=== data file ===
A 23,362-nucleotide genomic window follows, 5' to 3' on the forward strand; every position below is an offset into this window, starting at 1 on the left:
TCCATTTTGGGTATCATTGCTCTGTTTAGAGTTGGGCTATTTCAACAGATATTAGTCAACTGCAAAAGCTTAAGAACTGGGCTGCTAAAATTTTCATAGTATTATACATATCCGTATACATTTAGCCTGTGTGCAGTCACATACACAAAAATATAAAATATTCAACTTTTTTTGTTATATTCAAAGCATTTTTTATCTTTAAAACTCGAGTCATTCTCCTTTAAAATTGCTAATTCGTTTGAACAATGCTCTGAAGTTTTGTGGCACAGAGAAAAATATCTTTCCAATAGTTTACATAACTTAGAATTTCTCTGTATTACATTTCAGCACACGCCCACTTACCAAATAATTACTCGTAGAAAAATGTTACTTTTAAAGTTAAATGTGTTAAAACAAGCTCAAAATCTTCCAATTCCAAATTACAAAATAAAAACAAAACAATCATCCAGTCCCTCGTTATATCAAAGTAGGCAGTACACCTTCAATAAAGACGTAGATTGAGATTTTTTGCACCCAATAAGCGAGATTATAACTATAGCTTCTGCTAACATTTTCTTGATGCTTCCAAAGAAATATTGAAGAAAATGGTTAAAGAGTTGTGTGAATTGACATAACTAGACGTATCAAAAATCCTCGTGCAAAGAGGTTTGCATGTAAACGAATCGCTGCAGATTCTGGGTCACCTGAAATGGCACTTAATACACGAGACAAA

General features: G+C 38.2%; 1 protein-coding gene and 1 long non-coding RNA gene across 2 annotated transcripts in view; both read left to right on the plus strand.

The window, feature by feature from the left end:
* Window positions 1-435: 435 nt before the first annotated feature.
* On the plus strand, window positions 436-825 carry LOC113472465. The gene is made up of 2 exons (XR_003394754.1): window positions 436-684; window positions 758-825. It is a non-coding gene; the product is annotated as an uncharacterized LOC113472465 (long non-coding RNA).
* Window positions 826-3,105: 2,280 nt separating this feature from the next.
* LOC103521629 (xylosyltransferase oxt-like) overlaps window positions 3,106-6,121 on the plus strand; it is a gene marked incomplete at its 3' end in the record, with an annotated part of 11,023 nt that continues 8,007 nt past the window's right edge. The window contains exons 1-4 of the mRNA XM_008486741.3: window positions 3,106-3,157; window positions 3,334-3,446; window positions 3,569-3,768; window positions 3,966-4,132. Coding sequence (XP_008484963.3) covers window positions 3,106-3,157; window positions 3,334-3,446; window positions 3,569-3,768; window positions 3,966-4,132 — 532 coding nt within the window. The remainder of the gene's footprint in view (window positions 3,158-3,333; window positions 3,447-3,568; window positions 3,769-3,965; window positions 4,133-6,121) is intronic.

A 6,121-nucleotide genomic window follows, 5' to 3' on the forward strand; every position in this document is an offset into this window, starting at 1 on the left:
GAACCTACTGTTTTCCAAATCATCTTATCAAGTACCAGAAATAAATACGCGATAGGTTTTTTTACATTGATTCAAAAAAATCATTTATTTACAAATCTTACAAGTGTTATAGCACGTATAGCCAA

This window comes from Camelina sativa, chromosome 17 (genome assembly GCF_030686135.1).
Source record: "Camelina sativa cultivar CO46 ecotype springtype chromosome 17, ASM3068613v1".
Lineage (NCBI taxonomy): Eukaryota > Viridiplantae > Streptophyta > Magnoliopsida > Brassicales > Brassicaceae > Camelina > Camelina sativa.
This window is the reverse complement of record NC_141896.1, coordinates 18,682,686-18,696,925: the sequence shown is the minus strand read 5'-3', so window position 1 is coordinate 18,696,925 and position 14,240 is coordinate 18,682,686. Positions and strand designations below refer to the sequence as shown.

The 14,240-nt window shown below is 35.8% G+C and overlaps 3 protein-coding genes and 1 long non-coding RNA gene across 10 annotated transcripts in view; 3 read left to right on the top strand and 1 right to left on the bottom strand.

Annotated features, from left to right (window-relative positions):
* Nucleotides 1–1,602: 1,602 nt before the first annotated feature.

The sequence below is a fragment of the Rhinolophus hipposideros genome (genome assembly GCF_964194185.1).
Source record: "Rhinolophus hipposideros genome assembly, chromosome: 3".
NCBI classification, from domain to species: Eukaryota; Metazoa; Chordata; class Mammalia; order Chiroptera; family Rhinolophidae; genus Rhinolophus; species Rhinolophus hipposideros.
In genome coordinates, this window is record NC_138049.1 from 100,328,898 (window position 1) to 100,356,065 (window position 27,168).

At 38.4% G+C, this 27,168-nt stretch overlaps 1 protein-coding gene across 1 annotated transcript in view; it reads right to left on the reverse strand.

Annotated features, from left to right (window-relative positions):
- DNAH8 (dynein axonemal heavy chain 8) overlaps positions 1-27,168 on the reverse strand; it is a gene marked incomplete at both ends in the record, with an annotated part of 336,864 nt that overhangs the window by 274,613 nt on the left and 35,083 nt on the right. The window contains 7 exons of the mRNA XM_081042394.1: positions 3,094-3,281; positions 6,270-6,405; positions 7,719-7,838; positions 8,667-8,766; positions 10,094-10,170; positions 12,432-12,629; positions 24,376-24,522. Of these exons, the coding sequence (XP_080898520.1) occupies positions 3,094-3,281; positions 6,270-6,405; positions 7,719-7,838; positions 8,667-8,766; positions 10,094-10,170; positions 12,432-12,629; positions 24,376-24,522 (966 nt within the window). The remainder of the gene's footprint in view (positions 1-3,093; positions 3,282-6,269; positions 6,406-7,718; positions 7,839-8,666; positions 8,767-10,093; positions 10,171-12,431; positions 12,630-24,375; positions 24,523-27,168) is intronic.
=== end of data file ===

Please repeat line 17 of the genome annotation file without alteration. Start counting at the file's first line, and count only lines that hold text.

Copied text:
* Nucleotides 1–1,602: 1,602 nt before the first annotated feature.